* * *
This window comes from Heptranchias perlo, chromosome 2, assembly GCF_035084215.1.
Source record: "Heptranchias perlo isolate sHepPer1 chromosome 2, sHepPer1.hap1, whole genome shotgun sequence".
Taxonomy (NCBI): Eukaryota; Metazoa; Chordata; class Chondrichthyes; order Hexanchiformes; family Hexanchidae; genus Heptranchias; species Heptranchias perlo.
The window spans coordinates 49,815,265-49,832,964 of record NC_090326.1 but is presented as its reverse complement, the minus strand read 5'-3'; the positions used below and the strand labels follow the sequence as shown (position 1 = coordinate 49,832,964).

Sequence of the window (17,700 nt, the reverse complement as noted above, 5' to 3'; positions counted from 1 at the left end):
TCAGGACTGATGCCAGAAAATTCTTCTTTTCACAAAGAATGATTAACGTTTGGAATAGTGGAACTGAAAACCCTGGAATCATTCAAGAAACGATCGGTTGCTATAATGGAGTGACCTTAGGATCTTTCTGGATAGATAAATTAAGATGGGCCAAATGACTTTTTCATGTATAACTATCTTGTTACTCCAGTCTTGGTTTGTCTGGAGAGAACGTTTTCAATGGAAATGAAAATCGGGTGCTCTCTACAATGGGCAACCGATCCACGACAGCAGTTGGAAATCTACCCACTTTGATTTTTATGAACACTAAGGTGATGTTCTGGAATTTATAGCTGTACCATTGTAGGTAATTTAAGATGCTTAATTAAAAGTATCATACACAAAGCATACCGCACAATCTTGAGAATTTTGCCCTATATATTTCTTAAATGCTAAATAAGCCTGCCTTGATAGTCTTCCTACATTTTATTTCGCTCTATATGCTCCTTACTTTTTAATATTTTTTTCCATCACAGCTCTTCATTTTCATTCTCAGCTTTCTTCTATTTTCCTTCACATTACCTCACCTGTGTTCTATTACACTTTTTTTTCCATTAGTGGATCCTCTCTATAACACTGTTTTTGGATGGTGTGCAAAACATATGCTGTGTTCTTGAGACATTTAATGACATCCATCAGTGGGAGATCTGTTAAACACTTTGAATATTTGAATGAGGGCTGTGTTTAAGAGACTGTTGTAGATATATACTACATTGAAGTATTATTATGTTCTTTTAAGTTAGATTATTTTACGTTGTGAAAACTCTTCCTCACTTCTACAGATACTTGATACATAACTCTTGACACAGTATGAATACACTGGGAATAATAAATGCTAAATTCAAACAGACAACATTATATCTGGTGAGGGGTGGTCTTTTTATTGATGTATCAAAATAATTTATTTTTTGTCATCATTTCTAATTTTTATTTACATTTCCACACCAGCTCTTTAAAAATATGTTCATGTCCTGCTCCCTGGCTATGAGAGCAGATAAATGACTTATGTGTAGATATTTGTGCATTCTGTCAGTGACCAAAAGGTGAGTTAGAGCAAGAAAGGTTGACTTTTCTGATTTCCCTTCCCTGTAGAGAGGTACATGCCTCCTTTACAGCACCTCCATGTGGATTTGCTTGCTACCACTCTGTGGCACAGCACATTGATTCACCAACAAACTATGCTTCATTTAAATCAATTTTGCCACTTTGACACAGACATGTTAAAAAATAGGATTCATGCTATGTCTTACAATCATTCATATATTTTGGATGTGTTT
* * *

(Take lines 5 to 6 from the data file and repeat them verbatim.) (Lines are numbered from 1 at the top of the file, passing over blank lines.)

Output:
Sequence of the window (17,700 nt, the reverse complement as noted above, 5' to 3'; positions counted from 1 at the left end):
TCAGGACTGATGCCAGAAAATTCTTCTTTTCACAAAGAATGATTAACGTTTGGAATAGTGGAACTGAAAACCCTGGAATCATTCAAGAAACGATCGGTTGCTATAATGGAGTGACCTTAGGATCTTTCTGGATAGATAAATTAAGATGGGCCAAATGACTTTTTCATGTATAACTATCTTGTTACTCCAGTCTTGGTTTGTCTGGAGAGAACGTTTTCAATGGAAATGAAAATCGGGTGCTCTCTACAATGGGCAACCGATCCACGACAGCAGTTGGAAATCTACCCACTTTGATTTTTATGAACACTAAGGTGATGTTCTGGAATTTATAGCTGTACCATTGTAGGTAATTTAAGATGCTTAATTAAAAGTATCATACACAAAGCATACCGCACAATCTTGAGAATTTTGCCCTATATATTTCTTAAATGCTAAATAAGCCTGCCTTGATAGTCTTCCTACATTTTATTTCGCTCTATATGCTCCTTACTTTTTAATATTTTTTTCCATCACAGCTCTTCATTTTCATTCTCAGCTTTCTTCTATTTTCCTTCACATTACCTCACCTGTGTTCTATTACACTTTTTTTTCCATTAGTGGATCCTCTCTATAACACTGTTTTTGGATGGTGTGCAAAACATATGCTGTGTTCTTGAGACATTTAATGACATCCATCAGTGGGAGATCTGTTAAACACTTTGAATATTTGAATGAGGGCTGTGTTTAAGAGACTGTTGTAGATATATACTACATTGAAGTATTATTATGTTCTTTTAAGTTAGATTATTTTACGTTGTGAAAACTCTTCCTCACTTCTACAGATACTTGATACATAACTCTTGACACAGTATGAATACACTGGGAATAATAAATGCTAAATTCAAACAGACAACATTATATCTGGTGAGGGGTGGTCTTTTTATTGATGTATCAAAATAATTTATTTTTTGTCATCATTTCTAATTTTTATTTACATTTCCACACCAGCTCTTTAAAAATATGTTCATGTCCTGCTCCCTGGCTATGAGAGCAGATAAATGACTTATGTGTAGATATTTGTGCATTCTGTCAGTGACCAAAAGGTGAGTTAGAGCAAGAAAGGTTGACTTTTCTGATTTCCCTTCCCTGTAGAGAGGTACATGCCTCCTTTACAGCACCTCCATGTGGATTTGCTTGCTACCACTCTGTGGCACAGCACATTGATTCACCAACAAACTATGCTTCATTTAAATCAATTTTGCCACTTTGACACAGACATGTTAAAAAATAGGATTCATGCTATGTCTTACAATCATTCATATATTTTGGATGTGTTT